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I'm a Chinese and have learned English for many years. These days I've started to teach English to other Chinese people. But I get confused about the usage of relative clauses and I really want to know whether the following sentences are grammatically acceptable. If the answer is yes, then are they frequently used in everyday English?

  1. The engineer whose design is selected will be offered a contract.(Can the relative pronoun "whose" here be replaced by "of whom the design"?)
  2. This is the scientist whose achievements are well known.(Can I say "This is the scientist, the achievements of whom are well known"?)

further question: can "of whom" be used in defining relative clauses to express the concept of possession?

Thanks a lot!

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They can be so replaced, and the result will be grammatical and have the desired meaning; but it sounds very stilted and unnatural to me.

The second sounds better than the first to me: I think because of the change in word order. There is no reason to replace 'whose' by 'of whom' in situ, so it sounds very unnatural. In the second case, you have moved the relative within the clause where 'whose' would not be grammatical, so the change is better motivated and less awkward.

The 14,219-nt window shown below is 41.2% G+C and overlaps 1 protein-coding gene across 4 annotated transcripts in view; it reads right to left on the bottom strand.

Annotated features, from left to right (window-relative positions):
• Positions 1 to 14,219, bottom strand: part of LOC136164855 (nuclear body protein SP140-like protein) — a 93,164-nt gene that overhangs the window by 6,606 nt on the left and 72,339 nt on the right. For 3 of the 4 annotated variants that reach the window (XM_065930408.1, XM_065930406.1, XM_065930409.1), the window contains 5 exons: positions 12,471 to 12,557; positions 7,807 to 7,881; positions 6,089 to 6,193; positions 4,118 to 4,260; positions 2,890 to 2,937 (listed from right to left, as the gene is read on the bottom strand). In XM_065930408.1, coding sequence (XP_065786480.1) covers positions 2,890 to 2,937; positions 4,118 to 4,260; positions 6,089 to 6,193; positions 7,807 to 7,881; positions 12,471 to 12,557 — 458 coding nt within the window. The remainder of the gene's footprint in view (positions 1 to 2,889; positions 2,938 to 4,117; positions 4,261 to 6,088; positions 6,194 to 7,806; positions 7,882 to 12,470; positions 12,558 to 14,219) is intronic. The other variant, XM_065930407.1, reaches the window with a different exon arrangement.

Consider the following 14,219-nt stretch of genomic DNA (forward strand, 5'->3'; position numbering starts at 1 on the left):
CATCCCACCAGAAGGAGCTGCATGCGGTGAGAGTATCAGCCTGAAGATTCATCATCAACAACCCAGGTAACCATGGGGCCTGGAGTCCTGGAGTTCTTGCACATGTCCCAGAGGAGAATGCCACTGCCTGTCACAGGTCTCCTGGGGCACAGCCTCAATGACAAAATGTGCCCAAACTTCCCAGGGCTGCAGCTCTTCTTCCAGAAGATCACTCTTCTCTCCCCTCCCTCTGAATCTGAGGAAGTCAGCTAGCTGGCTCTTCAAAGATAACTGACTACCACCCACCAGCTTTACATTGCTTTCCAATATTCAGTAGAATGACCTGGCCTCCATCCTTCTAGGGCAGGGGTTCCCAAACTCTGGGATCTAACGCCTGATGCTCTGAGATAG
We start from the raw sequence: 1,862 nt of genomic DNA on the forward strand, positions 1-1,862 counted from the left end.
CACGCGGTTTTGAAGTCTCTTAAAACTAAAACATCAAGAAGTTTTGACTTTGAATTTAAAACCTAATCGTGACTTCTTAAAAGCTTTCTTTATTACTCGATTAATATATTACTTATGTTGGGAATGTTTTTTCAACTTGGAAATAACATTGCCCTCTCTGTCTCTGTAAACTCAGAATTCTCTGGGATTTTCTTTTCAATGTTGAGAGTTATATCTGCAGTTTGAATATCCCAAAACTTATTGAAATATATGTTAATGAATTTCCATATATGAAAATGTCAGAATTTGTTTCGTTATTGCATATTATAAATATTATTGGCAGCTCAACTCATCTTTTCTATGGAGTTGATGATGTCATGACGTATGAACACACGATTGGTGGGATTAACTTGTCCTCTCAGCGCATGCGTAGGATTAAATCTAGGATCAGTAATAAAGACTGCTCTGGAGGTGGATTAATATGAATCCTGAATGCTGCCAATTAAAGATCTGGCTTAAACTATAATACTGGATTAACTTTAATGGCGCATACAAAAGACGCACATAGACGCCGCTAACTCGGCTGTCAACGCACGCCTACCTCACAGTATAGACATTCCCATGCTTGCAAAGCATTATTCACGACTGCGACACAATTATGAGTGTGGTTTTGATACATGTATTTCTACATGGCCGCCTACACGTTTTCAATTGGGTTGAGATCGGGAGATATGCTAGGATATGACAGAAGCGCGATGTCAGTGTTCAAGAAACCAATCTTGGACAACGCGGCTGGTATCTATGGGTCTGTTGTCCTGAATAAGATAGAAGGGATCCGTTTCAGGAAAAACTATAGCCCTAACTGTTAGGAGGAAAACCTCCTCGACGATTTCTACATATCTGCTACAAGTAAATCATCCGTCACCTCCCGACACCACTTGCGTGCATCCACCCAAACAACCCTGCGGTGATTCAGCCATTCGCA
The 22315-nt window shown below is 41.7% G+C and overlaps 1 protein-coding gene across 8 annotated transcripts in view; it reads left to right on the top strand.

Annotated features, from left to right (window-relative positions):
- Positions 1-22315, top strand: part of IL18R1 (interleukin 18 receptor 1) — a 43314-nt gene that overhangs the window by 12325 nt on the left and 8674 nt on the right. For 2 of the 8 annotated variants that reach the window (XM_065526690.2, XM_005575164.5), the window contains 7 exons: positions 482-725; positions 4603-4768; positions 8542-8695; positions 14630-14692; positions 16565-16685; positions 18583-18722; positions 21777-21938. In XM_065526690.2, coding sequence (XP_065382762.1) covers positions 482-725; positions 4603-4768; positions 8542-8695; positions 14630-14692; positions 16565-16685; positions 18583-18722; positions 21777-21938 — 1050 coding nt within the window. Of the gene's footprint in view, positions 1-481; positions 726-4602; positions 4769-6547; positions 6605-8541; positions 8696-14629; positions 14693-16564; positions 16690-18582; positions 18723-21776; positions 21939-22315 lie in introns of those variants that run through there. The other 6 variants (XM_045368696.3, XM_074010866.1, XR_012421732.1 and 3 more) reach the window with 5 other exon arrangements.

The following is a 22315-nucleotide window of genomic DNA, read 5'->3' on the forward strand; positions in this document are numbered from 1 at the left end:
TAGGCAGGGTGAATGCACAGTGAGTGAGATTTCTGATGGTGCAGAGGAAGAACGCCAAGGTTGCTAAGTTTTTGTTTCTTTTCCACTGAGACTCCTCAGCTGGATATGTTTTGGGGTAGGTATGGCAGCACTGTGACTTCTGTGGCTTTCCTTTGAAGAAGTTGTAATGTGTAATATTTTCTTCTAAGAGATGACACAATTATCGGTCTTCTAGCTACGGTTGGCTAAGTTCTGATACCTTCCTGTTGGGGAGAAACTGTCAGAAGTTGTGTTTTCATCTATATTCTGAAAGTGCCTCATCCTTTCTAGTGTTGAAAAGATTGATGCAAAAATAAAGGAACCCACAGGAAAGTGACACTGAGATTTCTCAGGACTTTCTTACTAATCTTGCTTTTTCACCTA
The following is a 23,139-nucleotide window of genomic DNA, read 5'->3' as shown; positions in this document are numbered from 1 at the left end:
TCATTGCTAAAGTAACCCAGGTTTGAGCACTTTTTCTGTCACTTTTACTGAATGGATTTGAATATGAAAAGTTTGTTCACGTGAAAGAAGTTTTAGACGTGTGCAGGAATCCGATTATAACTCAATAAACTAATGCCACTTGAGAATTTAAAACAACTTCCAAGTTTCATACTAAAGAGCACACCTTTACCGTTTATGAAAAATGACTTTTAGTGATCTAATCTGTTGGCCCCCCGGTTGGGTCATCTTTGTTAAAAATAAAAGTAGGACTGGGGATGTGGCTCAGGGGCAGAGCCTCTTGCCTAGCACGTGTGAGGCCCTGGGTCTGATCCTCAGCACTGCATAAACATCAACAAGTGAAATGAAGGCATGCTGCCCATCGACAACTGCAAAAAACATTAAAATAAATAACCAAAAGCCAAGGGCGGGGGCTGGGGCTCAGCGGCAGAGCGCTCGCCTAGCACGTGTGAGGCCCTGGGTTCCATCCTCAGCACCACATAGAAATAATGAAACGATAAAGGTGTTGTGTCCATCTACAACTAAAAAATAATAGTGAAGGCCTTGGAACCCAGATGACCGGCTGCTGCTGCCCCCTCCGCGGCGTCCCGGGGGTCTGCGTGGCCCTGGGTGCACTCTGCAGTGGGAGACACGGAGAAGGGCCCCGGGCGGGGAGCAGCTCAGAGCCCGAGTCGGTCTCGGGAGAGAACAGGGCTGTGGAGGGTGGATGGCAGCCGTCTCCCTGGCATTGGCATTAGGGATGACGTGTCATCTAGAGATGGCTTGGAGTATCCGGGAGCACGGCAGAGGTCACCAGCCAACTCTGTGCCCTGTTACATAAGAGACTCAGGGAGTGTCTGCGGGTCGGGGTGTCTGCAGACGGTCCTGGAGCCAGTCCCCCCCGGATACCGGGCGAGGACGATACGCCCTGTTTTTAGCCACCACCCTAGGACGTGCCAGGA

• Thanks! Your answer really helps a lot! But I am still wondering if "whose" is much more commonly used than "of whom" in spoken English? And what about I say "A contract will be offered to the engineer of whom the design is selected"? Is it still awkward? – EnMatt Apr 11 '17 at 7:50
  • Yes indeed, @EnMatt. Many people do not use "whom" in speech at all, and very few people would use "of whom" when they can use "whose". Of whom is only used when whose is not available because of is not a possessive. The most common examples are phrases like "one of whom", "many of whom"; but in speech most people would not even use these forms, but would start a new sentence and say "one of them" or "one of these". Another use, again mostly in writing, is "a man of whom it was said ... " – Colin Fine Apr 11 '17 at 10:18

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